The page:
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Which languages does LibX support?

 Posted by on August 12, 2015
Aug 122015
 

We have translations for LibX in a number of languages, the full translations of all terms can be found here. As of 8/15/2015, this includes English, German, French, Italian, Portuguese and Japanese.

Contributing a new language:

To contribute, download the en_US/messages.json file and translate it. Save the file as UTF-8 and send it to libx.org@gmail.com

To fix issue with existing translations, do the same. The translation files for the supported languages can be found here.

Testing new languages/using a different language:

LibX will use the default locale of the underlying browser. Extensions that can switch that locale should therefore affect the language in which LibX’s user interface is displayed, and this is the only way to do so. For the Chrome browser, instructions on how to switch the locale are here. Note that a restart of the browser is required.

How to create your own Libapps in LibX 2.0

 Posted by on February 11, 2014
Feb 112014
 

In LibX 2.0, all code that runs in pages (for autolinking, etc.) is based on LibApps. You can see the LibApps running in your edition by selecting the “LibApps” tab in the Preferences.

It is possible to create your own LibApps via the LibApp Builder. The LibApp builder is a web interface, similar to the edition builder, that allows anyone to create modules, libapps, and packages. It uses a separate sign up than the edition builder, so you have to create a separate account.

To build your own Libapps, you’ll need to learn about packages, libapps, modules, and feeds. The best and most comprehensive documentation we have is Sony Vijay’s MS thesis. Sony is the primary author of the Libapp Builder.

Put briefly, a module is a small piece of JavaScript code that runs in a page. Multiple modules operate together in tandem to perform a function, this is called a LibApp. Packages are collections of LibApps (as well as other packages). Packages, libapps, and modules form a hierarchy – a tree, in CS terminology. Each package, LibApp, or module is describe by a unique URL at which it can be found. Here are some examples:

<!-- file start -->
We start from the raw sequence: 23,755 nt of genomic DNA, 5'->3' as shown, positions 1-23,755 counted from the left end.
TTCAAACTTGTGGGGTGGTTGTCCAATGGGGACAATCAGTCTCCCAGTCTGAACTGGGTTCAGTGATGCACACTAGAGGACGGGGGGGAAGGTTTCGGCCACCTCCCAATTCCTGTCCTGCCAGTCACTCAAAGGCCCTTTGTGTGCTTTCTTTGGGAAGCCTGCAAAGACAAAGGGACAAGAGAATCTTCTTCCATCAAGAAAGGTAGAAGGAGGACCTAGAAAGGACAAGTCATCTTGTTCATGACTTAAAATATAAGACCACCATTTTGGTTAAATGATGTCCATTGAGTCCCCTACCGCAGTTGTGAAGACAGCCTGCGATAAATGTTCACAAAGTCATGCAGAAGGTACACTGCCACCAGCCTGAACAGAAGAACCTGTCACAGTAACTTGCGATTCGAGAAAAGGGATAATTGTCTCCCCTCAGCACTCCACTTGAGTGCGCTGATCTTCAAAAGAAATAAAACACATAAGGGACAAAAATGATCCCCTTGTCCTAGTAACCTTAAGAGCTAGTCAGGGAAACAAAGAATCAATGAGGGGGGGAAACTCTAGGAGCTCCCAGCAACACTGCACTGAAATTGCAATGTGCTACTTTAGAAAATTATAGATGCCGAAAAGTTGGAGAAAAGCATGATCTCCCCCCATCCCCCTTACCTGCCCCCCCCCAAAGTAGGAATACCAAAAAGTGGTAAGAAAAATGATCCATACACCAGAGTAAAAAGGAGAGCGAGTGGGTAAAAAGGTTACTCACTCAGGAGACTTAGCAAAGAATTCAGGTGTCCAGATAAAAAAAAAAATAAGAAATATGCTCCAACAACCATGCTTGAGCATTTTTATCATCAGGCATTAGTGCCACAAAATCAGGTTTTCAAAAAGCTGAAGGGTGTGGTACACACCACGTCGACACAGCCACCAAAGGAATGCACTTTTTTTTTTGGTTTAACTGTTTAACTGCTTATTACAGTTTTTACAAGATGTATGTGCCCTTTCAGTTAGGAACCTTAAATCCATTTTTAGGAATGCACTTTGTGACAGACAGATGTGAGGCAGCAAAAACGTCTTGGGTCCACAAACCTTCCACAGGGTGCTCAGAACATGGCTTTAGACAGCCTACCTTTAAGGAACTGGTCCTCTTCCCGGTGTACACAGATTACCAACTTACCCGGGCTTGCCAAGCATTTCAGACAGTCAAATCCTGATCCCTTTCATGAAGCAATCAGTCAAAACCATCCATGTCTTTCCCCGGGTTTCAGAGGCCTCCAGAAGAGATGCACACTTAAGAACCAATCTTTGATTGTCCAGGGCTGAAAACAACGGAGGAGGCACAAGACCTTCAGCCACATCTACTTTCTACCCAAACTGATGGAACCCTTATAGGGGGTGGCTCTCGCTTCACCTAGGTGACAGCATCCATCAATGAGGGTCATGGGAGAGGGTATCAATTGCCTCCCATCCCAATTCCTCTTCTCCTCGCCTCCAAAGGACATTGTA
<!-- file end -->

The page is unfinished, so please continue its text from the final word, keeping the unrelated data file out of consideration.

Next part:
The LibApp that links ISBNs can be found here. It is really just a description of the modules it contains, for instance, this one. This LibApp is part of a package, which is found here.

The LibApp builder allows you to create, share, modify, and publish package, LibApps, and modules, without needing to understand the internal (XML) format you find in the links above.

What, then, are feeds? Feeds are a vehicle to serve packages, LibApps, and modules. Each of them is stored inside a feed, based on the AtomPub specification. That’s why we refer to them collectively as ‘entries’ (see atom:entry). A feed may contain multiple entries. But note that a package or LibApp may be composed of entries from multiple, different feeds. So for instance, you can create a new LibApp in a new feed you create, but it can refer to (and thus use) modules contained in other feeds (such as the LibX core feed, which we maintain).

To use the LibApp builder, you thus need to create a feed, and at least one package, one LibApp inside the package, and then you can add modules to it. It also includes a search interface so you can include modules others have created. For more information, read Sony’s thesis.

LibApps can be tested right from the LibApp builder. If you have LibX installed, it’ll tell LibX to temporarily download your LibApp code and run it. Once you’re satisfied, you can “publish” it, which freezes it and puts it at its final location.

If you’re an edition maintainer, you can subscribe your users to packages you trust. Since LibApps can do things that are potentially sensitive, we do not offer a search interface for LibApps and package that were created by just anyone (though anyone can create any LibApps), but rather only by users we trust. Nonetheless, as an edition maintainer, you can subscribe your users by specifying the URL of the package you want them to subscribe. Note that you need to specify the package URL, not the location of the feed. For instance, the LibX core feed is at libx.org/libx2/libapps/, but the LibX core feed is at http://libx.org/libx2/libapps/libxcore.

We’d love for people to give it a try.

I’ll close with a small concern of mine. While we believe in the power of LibApps and the opportunities they provide, we are a little concerned that the programming model of packages, LibApps, and modules may be a bit confusing to novices. I do note, however, that it is possible to create single-module LibApps, in which all JavaScript code resides in a single module. These are, in essence, similar to Greasemonkey scripts.